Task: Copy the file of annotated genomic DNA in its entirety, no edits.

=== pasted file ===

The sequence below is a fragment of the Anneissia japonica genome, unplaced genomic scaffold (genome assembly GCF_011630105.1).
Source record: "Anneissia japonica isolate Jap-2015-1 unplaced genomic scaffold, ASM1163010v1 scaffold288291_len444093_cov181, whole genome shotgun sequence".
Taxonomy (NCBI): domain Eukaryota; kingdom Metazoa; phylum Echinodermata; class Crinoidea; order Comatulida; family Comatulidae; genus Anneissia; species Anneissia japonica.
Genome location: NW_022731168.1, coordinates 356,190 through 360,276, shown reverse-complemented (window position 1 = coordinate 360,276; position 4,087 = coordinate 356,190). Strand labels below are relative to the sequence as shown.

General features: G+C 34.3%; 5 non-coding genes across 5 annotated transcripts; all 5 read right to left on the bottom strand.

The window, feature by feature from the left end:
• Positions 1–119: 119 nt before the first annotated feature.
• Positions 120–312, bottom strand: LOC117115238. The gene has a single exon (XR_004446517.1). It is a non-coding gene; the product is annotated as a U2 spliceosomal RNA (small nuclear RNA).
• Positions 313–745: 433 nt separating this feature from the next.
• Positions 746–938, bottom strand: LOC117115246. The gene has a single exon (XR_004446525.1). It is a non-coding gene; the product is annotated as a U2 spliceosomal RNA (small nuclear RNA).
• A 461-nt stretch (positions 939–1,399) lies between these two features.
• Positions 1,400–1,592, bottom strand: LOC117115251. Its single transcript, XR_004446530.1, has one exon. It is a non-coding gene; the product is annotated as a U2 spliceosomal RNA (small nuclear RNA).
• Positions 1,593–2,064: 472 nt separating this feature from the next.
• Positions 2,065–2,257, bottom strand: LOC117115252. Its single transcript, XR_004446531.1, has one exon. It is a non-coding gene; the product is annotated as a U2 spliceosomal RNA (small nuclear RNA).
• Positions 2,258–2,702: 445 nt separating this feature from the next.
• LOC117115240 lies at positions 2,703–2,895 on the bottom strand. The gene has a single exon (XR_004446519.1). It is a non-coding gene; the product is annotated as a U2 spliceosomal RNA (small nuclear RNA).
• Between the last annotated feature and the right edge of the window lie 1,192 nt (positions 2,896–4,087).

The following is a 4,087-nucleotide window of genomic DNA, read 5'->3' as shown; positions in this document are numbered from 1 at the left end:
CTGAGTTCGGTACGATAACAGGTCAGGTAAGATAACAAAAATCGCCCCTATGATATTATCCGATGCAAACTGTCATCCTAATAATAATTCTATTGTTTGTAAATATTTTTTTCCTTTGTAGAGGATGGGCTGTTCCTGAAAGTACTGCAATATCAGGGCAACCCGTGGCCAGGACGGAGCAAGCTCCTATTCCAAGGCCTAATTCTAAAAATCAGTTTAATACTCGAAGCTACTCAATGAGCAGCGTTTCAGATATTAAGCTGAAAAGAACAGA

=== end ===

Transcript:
The sequence below is a fragment of the Anneissia japonica genome, unplaced genomic scaffold (genome assembly GCF_011630105.1).
Source record: "Anneissia japonica isolate Jap-2015-1 unplaced genomic scaffold, ASM1163010v1 scaffold288291_len444093_cov181, whole genome shotgun sequence".
Taxonomy (NCBI): domain Eukaryota; kingdom Metazoa; phylum Echinodermata; class Crinoidea; order Comatulida; family Comatulidae; genus Anneissia; species Anneissia japonica.
Genome location: NW_022731168.1, coordinates 356,190 through 360,276, shown reverse-complemented (window position 1 = coordinate 360,276; position 4,087 = coordinate 356,190). Strand labels below are relative to the sequence as shown.

General features: G+C 34.3%; 5 non-coding genes across 5 annotated transcripts; all 5 read right to left on the bottom strand.

The window, feature by feature from the left end:
• Positions 1–119: 119 nt before the first annotated feature.
• Positions 120–312, bottom strand: LOC117115238. The gene has a single exon (XR_004446517.1). It is a non-coding gene; the product is annotated as a U2 spliceosomal RNA (small nuclear RNA).
• Positions 313–745: 433 nt separating this feature from the next.
• Positions 746–938, bottom strand: LOC117115246. The gene has a single exon (XR_004446525.1). It is a non-coding gene; the product is annotated as a U2 spliceosomal RNA (small nuclear RNA).
• A 461-nt stretch (positions 939–1,399) lies between these two features.
• Positions 1,400–1,592, bottom strand: LOC117115251. Its single transcript, XR_004446530.1, has one exon. It is a non-coding gene; the product is annotated as a U2 spliceosomal RNA (small nuclear RNA).
• Positions 1,593–2,064: 472 nt separating this feature from the next.
• Positions 2,065–2,257, bottom strand: LOC117115252. Its single transcript, XR_004446531.1, has one exon. It is a non-coding gene; the product is annotated as a U2 spliceosomal RNA (small nuclear RNA).
• Positions 2,258–2,702: 445 nt separating this feature from the next.
• LOC117115240 lies at positions 2,703–2,895 on the bottom strand. The gene has a single exon (XR_004446519.1). It is a non-coding gene; the product is annotated as a U2 spliceosomal RNA (small nuclear RNA).
• Between the last annotated feature and the right edge of the window lie 1,192 nt (positions 2,896–4,087).

The following is a 4,087-nucleotide window of genomic DNA, read 5'->3' as shown; positions in this document are numbered from 1 at the left end:
CTGAGTTCGGTACGATAACAGGTCAGGTAAGATAACAAAAATCGCCCCTATGATATTATCCGATGCAAACTGTCATCCTAATAATAATTCTATTGTTTGTAAATATTTTTTTCCTTTGTAGAGGATGGGCTGTTCCTGAAAGTACTGCAATATCAGGGCAACCCGTGGCCAGGACGGAGCAAGCTCCTATTCCAAGGCCTAATTCTAAAAATCAGTTTAATACTCGAAGCTACTCAATGAGCAGCGTTTCAGATATTAAGCTGAAAAGAACAGA